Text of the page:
Please read the Full Prescribing Information. Also, please read the Eligibility Requirements, and Terms and Conditions above.


CoverMyMeds partners with electronic health records (EHRs), payers, pharmacies, and providers to initiate, transmit, and track the status of prior authorization (PA) requests within the clinical workflow.

CoverMyMeds technology electronically connects providers, pharmacists, and plan/pharmacy benefit managers (PBMs) to create an ePA solution for all participations.

For more information please visit or call (866) 452-5017.


Important Safety Information


  • Patients with known or suspected gastrointestinal (GI) obstruction and patients at increased risk of recurrent obstruction, due to the potential for GI perforation.
  • Patients with a history of a hypersensitivity reaction to Symproic® (naldemedine). Reactions have included bronchospasm and rash.

Warnings and Precautions

Cases of GI perforation have been reported with use of another peripherally acting opioid antagonist in patients with conditions that may be associated with localized or diffuse reduction of structural integrity in the wall of the GI tract. Monitor for the development of severe, persistent, or worsening abdominal pain; discontinue if this symptom develops.

Symptoms consistent with opioid withdrawal, including hyperhidrosis, chills, increased lacrimation, hot flush/flushing, pyrexia, sneezing, feeling cold, abdominal pain, diarrhea, nausea, and vomiting have occurred in patients treated with Symproic.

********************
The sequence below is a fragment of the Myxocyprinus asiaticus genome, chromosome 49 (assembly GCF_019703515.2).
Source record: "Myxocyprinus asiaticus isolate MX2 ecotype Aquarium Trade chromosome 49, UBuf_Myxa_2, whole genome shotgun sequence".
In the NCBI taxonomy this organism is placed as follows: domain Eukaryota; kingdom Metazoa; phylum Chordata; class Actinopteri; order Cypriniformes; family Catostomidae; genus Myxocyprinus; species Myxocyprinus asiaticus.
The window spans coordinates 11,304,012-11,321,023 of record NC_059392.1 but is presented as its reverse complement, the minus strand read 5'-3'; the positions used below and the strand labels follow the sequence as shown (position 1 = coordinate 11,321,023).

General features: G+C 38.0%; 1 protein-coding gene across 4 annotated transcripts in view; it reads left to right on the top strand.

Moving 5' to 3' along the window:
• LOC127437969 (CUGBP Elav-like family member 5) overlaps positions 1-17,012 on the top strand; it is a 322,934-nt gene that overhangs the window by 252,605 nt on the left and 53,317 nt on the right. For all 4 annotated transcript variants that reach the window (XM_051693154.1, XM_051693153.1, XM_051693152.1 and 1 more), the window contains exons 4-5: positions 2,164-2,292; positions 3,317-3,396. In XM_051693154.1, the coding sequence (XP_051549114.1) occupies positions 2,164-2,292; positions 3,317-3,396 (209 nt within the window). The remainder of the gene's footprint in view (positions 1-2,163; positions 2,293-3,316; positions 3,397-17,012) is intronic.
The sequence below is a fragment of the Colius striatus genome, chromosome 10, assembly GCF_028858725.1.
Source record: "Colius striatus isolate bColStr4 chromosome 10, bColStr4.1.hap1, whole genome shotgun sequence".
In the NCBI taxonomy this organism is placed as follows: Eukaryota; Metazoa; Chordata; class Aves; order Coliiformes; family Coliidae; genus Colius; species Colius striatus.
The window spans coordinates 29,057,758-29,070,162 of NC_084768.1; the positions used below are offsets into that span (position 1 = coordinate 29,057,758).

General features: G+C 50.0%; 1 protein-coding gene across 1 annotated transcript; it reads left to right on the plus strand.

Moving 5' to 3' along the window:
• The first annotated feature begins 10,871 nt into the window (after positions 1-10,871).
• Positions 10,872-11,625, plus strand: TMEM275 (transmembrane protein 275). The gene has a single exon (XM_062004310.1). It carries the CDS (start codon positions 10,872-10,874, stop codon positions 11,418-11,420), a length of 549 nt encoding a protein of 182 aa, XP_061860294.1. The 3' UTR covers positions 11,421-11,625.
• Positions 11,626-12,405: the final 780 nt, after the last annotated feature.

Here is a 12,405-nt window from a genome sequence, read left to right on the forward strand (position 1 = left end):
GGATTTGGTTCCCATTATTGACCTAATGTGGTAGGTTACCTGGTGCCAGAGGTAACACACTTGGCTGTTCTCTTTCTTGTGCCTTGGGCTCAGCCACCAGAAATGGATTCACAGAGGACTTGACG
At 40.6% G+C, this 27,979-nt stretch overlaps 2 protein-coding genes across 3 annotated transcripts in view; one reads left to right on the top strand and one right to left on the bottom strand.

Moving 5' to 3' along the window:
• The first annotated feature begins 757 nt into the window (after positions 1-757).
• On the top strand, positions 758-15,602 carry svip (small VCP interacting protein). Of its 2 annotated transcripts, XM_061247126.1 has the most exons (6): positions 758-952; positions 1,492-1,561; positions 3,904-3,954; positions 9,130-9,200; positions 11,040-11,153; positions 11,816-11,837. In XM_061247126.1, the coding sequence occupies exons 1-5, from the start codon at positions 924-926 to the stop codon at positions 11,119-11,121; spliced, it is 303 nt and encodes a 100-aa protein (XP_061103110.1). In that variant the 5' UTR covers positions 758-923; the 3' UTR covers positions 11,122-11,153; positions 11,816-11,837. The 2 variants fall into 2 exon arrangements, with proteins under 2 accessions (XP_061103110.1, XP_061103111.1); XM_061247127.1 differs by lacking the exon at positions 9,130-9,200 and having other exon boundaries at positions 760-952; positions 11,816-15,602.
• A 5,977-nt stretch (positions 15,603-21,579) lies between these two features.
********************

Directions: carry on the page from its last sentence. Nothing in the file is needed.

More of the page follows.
Patients having disruptions to the blood-brain barrier may be at increased risk for opioid withdrawal or reduced analgesia. Take into account the overall risk-benefit profile when using Symproic in such patients. Monitor for symptoms of opioid withdrawal in such patients.

Drug Interactions

Avoid use with strong CYP3A inducers (e.g., rifampin) because they may reduce the efficacy of Symproic.

Use with moderate (e.g., fluconazole) and strong (e.g., itraconazole) CYP3A inhibitors and P-glycoprotein inhibitors (e.g., cyclosporine) may increase Symproic concentrations. Monitor for potential adverse reactions.

Avoid use of Symproic with another opioid antagonist due to potential for additive effect and increased risk of opioid withdrawal.

Use in Specific Populations

Symproic crosses the placenta and may precipitate opioid withdrawal in a fetus due to the immature fetal blood-brain barrier. Symproic should be used during pregnancy only if the potential benefit justifies the potential risk. Because of the potential for serious adverse reactions, including opioid withdrawal in breastfed infants, a decision should be made to discontinue breastfeeding or discontinue the drug, taking into account the importance of the drug to the mother.

Avoid use in patients with severe hepatic impairment. No dose adjustment of Symproic is required in patients with mild or moderate hepatic impairment.